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How Massachusetts Became First in Nation to Contact Trace

Behind-the-scenes efforts at Harvard University lead to large-scale contact tracing in Massachusetts.

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Contact tracing, along with testing and quarantining, is a cornerstone of infectious disease control in absence of a vaccine. Thanks in part to behind-the-scenes efforts at Harvard University, Massachusetts was first in the nation to start large-scale contact tracing of those testing positive for SARS-CoV-2, the virus that causes COVID-19.

In collaboration with the Massachusetts Department of Public Health (MDPH), staff at the Harvard T.H Chan School of Public Health (HSPH), Harvard Catalyst, and Harvard Medical School (HMS) Information Technology Research Computing helped the state buy time to mobilize and fund a $44 million Community Tracing Collaborative led by Partners in Health, which since April 23 has continued contact tracing as the state phases in reopening.

“This was a massive in-kind effort that kicked off earlier on April 6,” said Stacey King, director of practice at HSPH. “We had contact tracing started within about two weeks.”

As one of the four co-leads of the recently formed Academic Health Department Consortium, King was one of many who got the call for emergency assistance on March 20 from MDPH. She called Karen Emmons, PhD, HSPH, professor of social and behavioral sciences and faculty lead of Harvard Catalyst’s Community Engagement program.

“Through our relationships with Harvard Catalyst, we were able to bring in the informatics team and the HMS REDCap team, who worked tirelessly over a long weekend to get this done in a short timeframe,” said Emmons. Both Emmons and King credit the university’s infrastructure support for how quickly they could mobilize contact tracing until a more long-term solution could be found.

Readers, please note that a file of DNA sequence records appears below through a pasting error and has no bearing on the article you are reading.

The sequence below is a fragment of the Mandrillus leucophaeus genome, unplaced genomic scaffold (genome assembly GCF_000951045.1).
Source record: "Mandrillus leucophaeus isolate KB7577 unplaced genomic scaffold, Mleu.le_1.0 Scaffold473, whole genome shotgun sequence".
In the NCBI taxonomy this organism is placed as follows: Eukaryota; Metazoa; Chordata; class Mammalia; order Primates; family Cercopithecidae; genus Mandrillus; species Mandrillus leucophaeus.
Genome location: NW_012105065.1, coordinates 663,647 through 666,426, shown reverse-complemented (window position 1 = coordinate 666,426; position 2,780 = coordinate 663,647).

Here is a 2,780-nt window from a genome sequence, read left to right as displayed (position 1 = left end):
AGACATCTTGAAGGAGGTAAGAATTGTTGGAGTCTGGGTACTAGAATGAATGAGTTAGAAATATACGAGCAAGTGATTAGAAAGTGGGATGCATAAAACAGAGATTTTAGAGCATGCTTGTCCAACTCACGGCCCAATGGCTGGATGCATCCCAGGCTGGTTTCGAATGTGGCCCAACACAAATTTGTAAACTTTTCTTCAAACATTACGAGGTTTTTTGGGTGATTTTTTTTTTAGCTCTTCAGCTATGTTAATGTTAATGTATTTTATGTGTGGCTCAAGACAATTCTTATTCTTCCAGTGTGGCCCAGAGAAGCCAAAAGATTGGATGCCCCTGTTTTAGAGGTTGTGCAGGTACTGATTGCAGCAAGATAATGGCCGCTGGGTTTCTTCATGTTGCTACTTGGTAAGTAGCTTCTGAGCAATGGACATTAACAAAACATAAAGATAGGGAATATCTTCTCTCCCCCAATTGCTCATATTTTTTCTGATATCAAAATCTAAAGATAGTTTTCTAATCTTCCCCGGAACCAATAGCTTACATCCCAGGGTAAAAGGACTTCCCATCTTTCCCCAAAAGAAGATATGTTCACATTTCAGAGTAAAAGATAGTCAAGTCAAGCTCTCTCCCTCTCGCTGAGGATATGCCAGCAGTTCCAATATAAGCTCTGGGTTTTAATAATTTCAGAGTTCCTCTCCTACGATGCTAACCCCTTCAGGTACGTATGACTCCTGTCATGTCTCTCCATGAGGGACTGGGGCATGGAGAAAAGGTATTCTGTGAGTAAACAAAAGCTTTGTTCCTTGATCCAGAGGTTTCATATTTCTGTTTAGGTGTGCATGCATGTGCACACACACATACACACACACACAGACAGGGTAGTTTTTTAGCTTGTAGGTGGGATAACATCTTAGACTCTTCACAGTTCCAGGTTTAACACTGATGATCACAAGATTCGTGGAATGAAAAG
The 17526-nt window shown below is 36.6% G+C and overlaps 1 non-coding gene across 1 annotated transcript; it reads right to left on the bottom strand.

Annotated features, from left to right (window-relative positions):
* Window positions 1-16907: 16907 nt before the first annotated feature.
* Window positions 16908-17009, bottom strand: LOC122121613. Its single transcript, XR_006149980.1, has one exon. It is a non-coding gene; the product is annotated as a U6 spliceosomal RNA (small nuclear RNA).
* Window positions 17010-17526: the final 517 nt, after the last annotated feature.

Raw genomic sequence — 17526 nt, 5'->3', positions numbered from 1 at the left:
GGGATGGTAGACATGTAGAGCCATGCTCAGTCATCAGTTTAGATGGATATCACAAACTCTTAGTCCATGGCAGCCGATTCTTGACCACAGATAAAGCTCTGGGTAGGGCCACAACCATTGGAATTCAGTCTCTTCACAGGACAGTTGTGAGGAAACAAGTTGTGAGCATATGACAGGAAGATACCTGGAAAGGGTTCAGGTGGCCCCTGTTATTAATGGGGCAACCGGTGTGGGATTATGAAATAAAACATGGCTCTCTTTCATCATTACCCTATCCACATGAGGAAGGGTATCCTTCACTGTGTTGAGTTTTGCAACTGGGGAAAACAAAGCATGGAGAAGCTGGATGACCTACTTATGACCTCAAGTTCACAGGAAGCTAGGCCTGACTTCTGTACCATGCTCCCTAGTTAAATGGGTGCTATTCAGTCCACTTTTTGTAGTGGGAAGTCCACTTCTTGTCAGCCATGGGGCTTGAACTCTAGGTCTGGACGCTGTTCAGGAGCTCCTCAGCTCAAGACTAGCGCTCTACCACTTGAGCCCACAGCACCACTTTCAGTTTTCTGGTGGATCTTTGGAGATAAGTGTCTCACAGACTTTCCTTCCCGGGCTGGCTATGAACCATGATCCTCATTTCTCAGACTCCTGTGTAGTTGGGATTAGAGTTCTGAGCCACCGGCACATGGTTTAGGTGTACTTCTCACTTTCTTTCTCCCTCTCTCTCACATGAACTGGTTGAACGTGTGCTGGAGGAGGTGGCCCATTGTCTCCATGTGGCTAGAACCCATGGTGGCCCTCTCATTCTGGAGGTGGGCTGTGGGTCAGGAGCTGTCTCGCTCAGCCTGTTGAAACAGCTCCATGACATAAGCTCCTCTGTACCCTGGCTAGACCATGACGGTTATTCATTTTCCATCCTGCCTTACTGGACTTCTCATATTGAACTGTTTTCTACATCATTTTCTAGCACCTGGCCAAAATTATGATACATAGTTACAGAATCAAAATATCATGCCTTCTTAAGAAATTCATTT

“We made it our number one priority and convened all the experts needed, including key members of our staff,” commented Douglas MacFadden, chief informatics officer for Harvard Catalyst.

“Through our relationships with Harvard Catalyst, we were able to bring in the informatics team and the HMS REDCap team, who worked tirelessly over a long weekend to get this done in a short timeframe.”

REDCap stands for Research Electronic Data Capture and is a free, secure web-based data capture tool, which can be customized for collecting and tracking data for research studies. Harvard Catalyst supports staff at Harvard-affiliated institutions that have adopted REDCap for their investigators.

One challenge was how to use volunteers and give them access to sensitive data. The current MDPH system, the Massachusetts Virtual Epidemiologic Network (MAVEN), could not allow third-party access. The MDPH identified and requested the REDCap platform as the best fit for the job. There are several REDCap systems in the Longwood Medical area, but only the HMS REDCap system was configured to support highly sensitive data.